The tho­racic aor­ta, viewed from the left side.7

Al-Watīn” is com­mon­ly trans­lat­ed as the aor­ta, par­tic­u­lar­ly the tho­racic aor­ta. This trans­la­tion is mis­lead­ing as it does­n’t ful­ly cap­ture the essence of the term. The tho­racic aor­ta is the main artery that car­ries oxy­genat­ed blood from the heart to the rest of the body. In mod­ern med­ical ter­mi­nol­o­gy, the tho­racic aor­ta includes the ascend­ing aor­ta, the aor­tic arch, and the descend­ing tho­racic aor­ta. How­ev­er, the term Al-Watīn” more accu­rate­ly refers to the vital artery that, if sev­ered, results in imme­di­ate death. A more pre­cise trans­la­tion would be the life artery” or vital artery” to con­vey its crit­i­cal impor­tance to survival.

abdominal aorta
The abdom­i­nal aor­ta and its branch­es.8

Al-Abhar,” on the oth­er hand, refers to sig­nif­i­cant veins or arter­ies, par­tic­u­lar­ly those in the back or deep with­in the heart. In mod­ern med­ical terms, it could refer to the abdom­i­nal aor­ta, which is the con­tin­u­a­tion of the tho­racic aor­ta as it pass­es through the diaphragm into the abdomen. The abdom­i­nal aor­ta sup­plies oxy­genat­ed blood to the low­er body and vital organs. Rec­og­niz­ing these dis­tinc­tions clar­i­fies the appro­pri­ate con­texts in which these terms are used in the Quran and hadith. The term al-Abhar” should be trans­lat­ed more accu­rate­ly as the major artery” or prin­ci­pal artery” to bet­ter reflect its anatom­i­cal significance.

Ibn al-Athir explains the term al-Abhar” as fol­lows9 :

فِيهِ « مَا زَالَتْ أكْلَةُ خَيْبَرَ تُعادُّني فَهَذَا أوانُ قَطَعَتْ أَبْهَرِي » الأَبْهَر عِرْقٌ فِي الظَّهْرِ، وَهُمَا أَبْهَرَان. وَقِيلَ هُمَا الْأَكْحَلَانِ اللَّذَانِ فِي الذِّرَاعَيْنِ. وَقِيلَ هُوَ عرقُ مُسْتَبْطِنُ الْقَلْبَ فَإِذَا انْقَطَعَ لَمْ تَبْقَ مَعَهُ حَيَاةٌ. وَقِيلَ الأَبْهَر عِرْقٌ مَنْشَؤُهُ مِنَ الرَّأْسِ وَيَمْتَدُّ إِلَى الْقَدَمِ، وَلَهُ شرايينُ تَتَّصِلُ بِأَكْثَرِ الْأَطْرَافِ وَالْبَدَنِ، فَالَّذِي فِي الرَّأْسِ مِنْهُ يُسَمَّى النّأمَةَ، وَمِنْهُ قَوْلُهُمْ: أسكَتَ اللَّهُ نَأْمَتَهُ أَيْ أَمَاتَهُ، وَيَمْتَدُّ إِلَى الْحَلْقِ فَيُسَمَّى فِيهِ الْوَرِيدَ، وَيَمْتَدُّ إِلَى الصَّدْرِ فيسمَّى الأَبْهَر، وَيَمْتَدُّ إِلَى الظَّهْرِ فيسمَّى الوَتِينَ، والفُؤَادُ معلَّقٌ بِهِ، ويمتدُّ إِلَى الْفَخِذِ فيسمَّى النَّسَا، وَيَمْتَدُّ إِلَى السَّاقِ فيسمَّى الصَّافِنَ. وَالْهَمْزَةُ فِي الْأَبْهَرِ زَائِدَةٌ. وَأَوْرَدْنَاهُ هَاهُنَا لِأَجْلِ اللَّفْظِ. وَيَجُوزُ فِي « أَوَانُ» الضَّمُّ وَالْفَتْحُ: فَالضَّمُّ لِأَنَّهُ خَبَرُ الْمُبْتَدَأِ، وَالْفَتْحُ عَلَى الْبِنَاءِ لِإِضَافَتِهِ إِلَى مَبْنِيٍّ، كَقَوْلِهِ:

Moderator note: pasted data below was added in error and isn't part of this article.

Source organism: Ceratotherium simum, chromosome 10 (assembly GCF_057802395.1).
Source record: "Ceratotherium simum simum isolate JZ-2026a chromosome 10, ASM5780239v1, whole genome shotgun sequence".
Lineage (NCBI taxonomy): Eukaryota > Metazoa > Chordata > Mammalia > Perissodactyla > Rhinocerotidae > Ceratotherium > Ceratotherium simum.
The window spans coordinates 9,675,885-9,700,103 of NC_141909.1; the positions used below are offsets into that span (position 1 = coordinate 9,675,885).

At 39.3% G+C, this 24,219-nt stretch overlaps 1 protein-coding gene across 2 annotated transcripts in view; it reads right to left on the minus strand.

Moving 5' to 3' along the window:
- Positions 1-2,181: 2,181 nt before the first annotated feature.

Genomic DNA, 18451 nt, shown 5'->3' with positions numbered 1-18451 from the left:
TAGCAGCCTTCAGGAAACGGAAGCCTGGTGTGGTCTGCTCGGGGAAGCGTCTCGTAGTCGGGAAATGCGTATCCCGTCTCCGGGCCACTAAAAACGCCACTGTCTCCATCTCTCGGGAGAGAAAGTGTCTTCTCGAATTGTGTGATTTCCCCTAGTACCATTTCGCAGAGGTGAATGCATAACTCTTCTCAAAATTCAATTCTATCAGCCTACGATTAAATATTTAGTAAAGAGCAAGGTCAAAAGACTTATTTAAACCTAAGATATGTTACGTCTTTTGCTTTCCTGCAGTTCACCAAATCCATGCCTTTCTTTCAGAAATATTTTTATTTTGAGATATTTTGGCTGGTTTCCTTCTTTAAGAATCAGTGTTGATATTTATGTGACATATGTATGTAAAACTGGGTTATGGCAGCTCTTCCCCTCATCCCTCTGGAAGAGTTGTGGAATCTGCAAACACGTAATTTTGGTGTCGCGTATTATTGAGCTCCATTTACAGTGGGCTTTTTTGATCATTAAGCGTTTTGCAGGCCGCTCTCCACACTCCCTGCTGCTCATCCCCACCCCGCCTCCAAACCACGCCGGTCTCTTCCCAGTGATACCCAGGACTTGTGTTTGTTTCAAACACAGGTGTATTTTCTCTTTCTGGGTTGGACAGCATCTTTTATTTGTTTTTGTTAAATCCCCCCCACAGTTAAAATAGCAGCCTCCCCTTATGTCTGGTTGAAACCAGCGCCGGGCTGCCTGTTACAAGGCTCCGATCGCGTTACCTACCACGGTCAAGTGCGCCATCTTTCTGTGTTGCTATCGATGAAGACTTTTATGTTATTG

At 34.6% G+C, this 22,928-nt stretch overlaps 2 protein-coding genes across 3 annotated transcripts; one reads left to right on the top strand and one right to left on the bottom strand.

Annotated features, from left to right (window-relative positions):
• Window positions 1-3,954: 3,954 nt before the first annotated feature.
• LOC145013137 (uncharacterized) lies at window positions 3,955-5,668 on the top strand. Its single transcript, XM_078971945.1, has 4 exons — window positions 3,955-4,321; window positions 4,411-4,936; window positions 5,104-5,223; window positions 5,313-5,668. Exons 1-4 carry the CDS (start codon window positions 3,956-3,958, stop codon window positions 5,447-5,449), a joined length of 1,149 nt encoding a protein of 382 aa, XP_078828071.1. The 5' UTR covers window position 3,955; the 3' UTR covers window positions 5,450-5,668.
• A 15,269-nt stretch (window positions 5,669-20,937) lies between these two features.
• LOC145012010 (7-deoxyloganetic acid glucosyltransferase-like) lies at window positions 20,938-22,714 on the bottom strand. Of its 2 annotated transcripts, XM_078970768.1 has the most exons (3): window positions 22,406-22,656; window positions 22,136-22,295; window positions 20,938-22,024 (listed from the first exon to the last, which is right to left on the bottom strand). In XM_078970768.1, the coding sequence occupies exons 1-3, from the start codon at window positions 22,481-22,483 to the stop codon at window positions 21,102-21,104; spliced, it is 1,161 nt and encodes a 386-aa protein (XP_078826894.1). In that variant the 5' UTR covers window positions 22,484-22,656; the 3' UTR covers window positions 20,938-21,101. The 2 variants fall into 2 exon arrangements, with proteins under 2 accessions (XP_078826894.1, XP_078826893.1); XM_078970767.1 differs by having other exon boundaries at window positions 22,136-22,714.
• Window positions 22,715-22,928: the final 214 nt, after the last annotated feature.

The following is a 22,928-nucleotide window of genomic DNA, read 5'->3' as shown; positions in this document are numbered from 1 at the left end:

Fīhi « mā zālat aklatu Khay­bar tuʿād­dunī fahād­hā awānu qaṭaʿat abharī » al-abhar ʿirq fī al-ẓahr, wa-humā abharān. Wa-qīla humā al-akhalān allad­hān fī al-dhirāʿayn. Wa-qīla huwa ʿirq mustabṭin al-qalb fa-idhā inqaṭaʿa lam tabqa maʿahu ḥayāh. Wa-qīla al-abhar ʿirq man sha’uhu min al-raʾs wa-yam­tad­du ilā al-qadam, wa-lahu sharāyīn ta-tṭasil bi-akthar al-aṭrāf wa-al-badan, fa-allad­hī fī al-raʾs min­hu yusam­mā al-naʾmah, wa-min­hu qawluhum : aska­ta-llāhu naʾ­matahu ay amā­tahu, wa-yam­tad­du ilā al-ḥalq fa-yusam­mā fīhi al-warīd, wa-yam­tad­du ilā al-ṣadr fa-yusam­mā al-abhar, wa-yam­tad­du ilā al-ẓahr fa-yusam­mā al-watīn, wa-al-fuʾād muʿal­laqun bihi, wa-yam­tad­du ilā al-fakhidh fa-yusam­mā al-nasā, wa-yam­tad­du ilā al-sāq fa-yusam­mā al-ṣāfin. Wa-al-hamzah fī al-abhar zāʾi­dah. Wa-awrād­nāhu hāhunā li-ajli al-lafẓ. Wa-yajūzu fī « awānu » al-ḍam­mu wa-al-fatḥ : fa-al-ḍam­mu li-annah khabaru al-mub­tadaʾ, wa-al-fatḥu ʿalā al-bināʾ li-iḍā­fati­hi ilā mab­nīn, ka-qawlihi : 

Trans­la­tion :
In it : The effects of Khaybar’s meal have con­tin­ued to affect me, and now is the time when it has sev­ered my abhar.’ The abhar is a vein in the back, and they are two abharān. It has also been said that they are the akhal veins in the arms. It is also said to be a vein deep with­in the heart that, if sev­ered, life can­not con­tin­ue. It is also said that the abhar is a vein orig­i­nat­ing from the head and extend­ing to the foot, with arter­ies con­nect­ing to most of the limbs and body. The part in the head is called the naʾmah, and from this comes the phrase aska­ta-llāhu naʾ­matahu,’ mean­ing may Allah silence his naʾmah,’ that is, cause his death. It extends to the throat where it is called the warīd, extends to the chest where it is called the abhar, extends to the back where it is called the watīn, and the heart is con­nect­ed to it. It also extends to the thigh where it is called the nasā, and extends to the leg where it is called the ṣāfin. The hamzah in al-abhar is extra. We men­tioned it here because of the word itself. In awānu,’ both ḍamm and fatḥ are per­mis­si­ble : ḍamm because it is the pred­i­cate of the sub­ject, and fatḥ based on its addi­tion to a con­struct­ed word, like in the saying :

عَلَي حينَ عاتبْتُ المشيبَ عَلَى الصِّباَ … وَقُلْتُ ألمَّا تَصْحُ وَالشَّيْبُ وَازِعُ

And from the hadith of Ali : He will be thrown into the void with his two abharān severed.’ ”

Addi­tion­al­ly, accord­ing to Al-Firuz­aba­di10 :

من القَوْسِ والقِرْبَةِ: مُعَلَّقُهُمَا، ومُعَلَّقُ كُلِّ شيء، أو عِرْقٌ غليظٌ نِيطَ به القَلْبُ إلى الوتينِ
Min al-qaws wa-al-qir­bah : mu‘allaquhumā, wa-mu‘allaqu kul­li shay’, aw irq ghalīẓ nīṭa bihi al-qal­bu ilā al-watīn.

Trans­la­tion :
From the bow and the water skin : their sus­pen­sion mech­a­nism, and the sus­pen­sion mech­a­nism of every­thing, or a thick vein to which the heart is con­nect­ed to the watīn (the main artery).”